Vitamin D can be produced in the body through exposure to sunlight or consumed through foods and supplements.
The results of the randomized clinical trial to compare the effects of low-dose vitamin D supplementation, high doses vitamin supplementation D and placebo published in Archives of Internal Medicine .
Vitamin D plays a key role in the regulation of calcium and phosphorus absorption and maintenance of healthy bones and teeth. People who do not get enough vitamin D are susceptible to osteoporosis due to reduced absorption of calcium.
Studies have shown that nearly half of postmenopausal women with osteoporosis sustain fracture , with falling estrogen levels are also a factor in the development of osteoporosis. The prevalence of this disease suggests that vitamin D supplementation is especially important for this group.
Insufficient vitamin D also is estimated to affect about 75% of postmenopausal women in the US, according to the study authors.
The optimal level of vitamin D for bone health remains a matter of debate, however. While the Institute of Medicine (IOM) recommends levels of 20 ng / ml or more, others believe vitamin D levels should be at least 30 ng / ml.
To investigate, Dr. Karen E. Hansen of the University of Wisconsin School of Medicine and Public Health in Madison, and colleagues recruited a total of 230 postmenopausal women with low vitamin D – defined as a level of vitamin D 14 -27 ng / mL.
Participants were randomly assigned to one of three groups. One group received a high dose of cholecalciferol – a form of vitamin D – which manages and vitamin D levels are maintained at 30 ng / ml and above. The other groups received a low dose of cholecalciferol and placebo, respectively.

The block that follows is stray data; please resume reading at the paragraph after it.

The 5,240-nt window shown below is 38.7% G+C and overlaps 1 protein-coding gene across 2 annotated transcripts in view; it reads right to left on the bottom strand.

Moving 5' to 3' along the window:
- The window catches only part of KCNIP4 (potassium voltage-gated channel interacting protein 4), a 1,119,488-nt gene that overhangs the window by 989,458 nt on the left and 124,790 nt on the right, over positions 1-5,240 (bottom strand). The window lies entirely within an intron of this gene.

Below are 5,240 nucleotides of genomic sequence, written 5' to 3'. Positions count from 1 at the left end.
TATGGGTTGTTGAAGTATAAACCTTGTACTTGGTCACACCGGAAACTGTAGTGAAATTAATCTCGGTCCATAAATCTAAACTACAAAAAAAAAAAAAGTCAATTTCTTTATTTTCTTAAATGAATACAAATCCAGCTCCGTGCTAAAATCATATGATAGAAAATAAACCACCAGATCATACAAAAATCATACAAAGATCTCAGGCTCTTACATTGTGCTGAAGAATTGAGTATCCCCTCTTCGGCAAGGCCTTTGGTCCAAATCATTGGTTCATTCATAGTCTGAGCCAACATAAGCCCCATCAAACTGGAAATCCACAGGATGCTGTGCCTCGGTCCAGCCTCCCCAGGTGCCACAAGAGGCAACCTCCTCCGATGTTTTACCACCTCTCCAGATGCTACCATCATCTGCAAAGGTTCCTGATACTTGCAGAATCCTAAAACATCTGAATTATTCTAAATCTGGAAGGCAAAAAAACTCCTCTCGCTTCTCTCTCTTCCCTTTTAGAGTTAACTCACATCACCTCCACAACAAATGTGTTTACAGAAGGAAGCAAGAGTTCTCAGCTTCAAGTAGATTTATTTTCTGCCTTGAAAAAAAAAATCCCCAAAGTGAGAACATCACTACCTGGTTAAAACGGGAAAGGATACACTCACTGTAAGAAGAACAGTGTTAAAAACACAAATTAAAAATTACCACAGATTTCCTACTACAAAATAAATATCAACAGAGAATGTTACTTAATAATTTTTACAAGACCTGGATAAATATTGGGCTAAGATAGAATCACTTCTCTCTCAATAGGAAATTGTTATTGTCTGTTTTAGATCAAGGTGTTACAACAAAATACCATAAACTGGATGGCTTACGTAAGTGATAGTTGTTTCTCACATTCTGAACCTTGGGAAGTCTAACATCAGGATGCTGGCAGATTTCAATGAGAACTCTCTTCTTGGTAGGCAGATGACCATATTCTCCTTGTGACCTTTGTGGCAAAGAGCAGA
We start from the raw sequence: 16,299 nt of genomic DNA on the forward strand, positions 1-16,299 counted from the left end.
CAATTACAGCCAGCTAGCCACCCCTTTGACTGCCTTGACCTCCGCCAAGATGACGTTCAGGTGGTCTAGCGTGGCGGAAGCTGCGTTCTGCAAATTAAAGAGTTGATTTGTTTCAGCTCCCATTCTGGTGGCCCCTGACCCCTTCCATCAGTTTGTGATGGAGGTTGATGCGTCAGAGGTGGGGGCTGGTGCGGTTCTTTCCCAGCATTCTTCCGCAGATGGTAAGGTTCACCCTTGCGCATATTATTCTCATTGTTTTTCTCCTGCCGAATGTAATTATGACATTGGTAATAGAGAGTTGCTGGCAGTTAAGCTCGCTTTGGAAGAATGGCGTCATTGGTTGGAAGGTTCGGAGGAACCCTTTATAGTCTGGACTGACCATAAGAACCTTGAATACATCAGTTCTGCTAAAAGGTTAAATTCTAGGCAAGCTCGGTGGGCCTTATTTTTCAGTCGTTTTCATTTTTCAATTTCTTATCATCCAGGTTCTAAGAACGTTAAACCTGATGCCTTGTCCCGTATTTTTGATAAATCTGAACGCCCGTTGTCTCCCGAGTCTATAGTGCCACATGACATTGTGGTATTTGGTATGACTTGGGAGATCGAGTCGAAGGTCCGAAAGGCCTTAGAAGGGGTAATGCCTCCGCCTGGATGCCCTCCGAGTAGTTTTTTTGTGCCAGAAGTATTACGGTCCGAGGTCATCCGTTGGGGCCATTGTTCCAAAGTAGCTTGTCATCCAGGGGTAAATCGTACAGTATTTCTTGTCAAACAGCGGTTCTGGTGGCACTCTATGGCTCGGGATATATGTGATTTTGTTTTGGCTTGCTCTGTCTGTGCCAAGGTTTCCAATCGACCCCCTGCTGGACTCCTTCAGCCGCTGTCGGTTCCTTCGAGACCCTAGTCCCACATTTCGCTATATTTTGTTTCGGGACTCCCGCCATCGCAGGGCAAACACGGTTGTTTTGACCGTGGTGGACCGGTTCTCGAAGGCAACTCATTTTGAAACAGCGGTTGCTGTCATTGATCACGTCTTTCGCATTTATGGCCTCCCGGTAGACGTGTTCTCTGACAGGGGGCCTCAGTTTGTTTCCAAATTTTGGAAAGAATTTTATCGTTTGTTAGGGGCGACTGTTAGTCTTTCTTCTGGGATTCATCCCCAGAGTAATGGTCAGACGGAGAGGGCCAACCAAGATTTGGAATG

High dose supplementation did not decrease the total number of falls
During one year, the researchers recorded changes in calcium absorption, bone mineral density, muscle mass and tests of sitting or standing among participants.
Although the researchers observed an increase of 1% in the absorption of calcium in the high-dose group compared with 2% and 1.3% decreases in the low dose groups and placebo, respectively, the high dose was not considered to provide an overall benefit like no no differences among the three groups in the changes in bone density, muscle mass or sitting and standing evidence they were found.
Even without improvements in these areas, the authors write that supplementation with high doses of vitamin D could be justified if the number of falls is reduced, as normally precede osteoporotic fractures.
However, no differences among the three groups in the number of falls that occurred among participants, the amount of physical activity carried out or in functional status were found.
“Although we found no significant increase in bone resorption or decreases in [bone mineral density] associated with cholecalciferol at high doses, the benefits of cholecalciferol in high doses were too small to justify its routine use,” conclude the authors .
The authors note that their findings are limited by the number of people who participated in the trial. Few African Americans participated and all participants were older than 75 years or less. Results may not, therefore, be generalizable to people inadequately represented by the participants.
In an accompanying note editor, Dr. Deborah Grady, assistant editor of Archives of Internal Medicine , provides:
“It is possible that treatment beyond one year would lead to better results, but these data do not provide support for the use of replacement therapy cholecalciferol-dose higher or indeed any dose of cholecalciferol compared to placebo . ”
For more information on health benefits and recommended vitamin D intake visit Microsoft Knowledge Center of Medical News Today.